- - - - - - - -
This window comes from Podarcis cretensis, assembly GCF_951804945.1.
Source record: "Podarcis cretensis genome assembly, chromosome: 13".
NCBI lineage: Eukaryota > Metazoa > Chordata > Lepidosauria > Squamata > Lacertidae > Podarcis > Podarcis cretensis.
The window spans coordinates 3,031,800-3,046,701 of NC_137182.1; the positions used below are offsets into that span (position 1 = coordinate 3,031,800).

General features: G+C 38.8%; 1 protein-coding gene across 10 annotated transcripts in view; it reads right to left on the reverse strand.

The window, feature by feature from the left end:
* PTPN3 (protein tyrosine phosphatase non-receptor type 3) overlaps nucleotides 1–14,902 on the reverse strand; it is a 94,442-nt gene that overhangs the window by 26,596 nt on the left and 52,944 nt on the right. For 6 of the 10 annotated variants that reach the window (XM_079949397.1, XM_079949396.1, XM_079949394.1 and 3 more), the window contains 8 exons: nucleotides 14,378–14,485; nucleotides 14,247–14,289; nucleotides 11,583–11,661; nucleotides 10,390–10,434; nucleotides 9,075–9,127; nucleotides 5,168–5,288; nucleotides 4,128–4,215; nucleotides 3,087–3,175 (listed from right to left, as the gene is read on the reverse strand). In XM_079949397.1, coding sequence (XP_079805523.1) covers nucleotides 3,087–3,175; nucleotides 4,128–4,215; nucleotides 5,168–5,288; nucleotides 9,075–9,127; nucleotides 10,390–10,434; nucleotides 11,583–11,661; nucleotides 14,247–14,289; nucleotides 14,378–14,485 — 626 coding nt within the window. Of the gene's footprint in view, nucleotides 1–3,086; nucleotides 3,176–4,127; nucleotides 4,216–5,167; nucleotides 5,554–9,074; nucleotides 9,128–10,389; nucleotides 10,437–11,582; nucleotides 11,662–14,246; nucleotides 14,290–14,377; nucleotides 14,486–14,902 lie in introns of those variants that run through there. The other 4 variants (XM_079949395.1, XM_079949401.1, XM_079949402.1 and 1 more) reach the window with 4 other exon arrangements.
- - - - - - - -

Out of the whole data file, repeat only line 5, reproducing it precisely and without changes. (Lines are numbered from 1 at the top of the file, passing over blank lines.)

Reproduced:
General features: G+C 38.8%; 1 protein-coding gene across 10 annotated transcripts in view; it reads right to left on the reverse strand.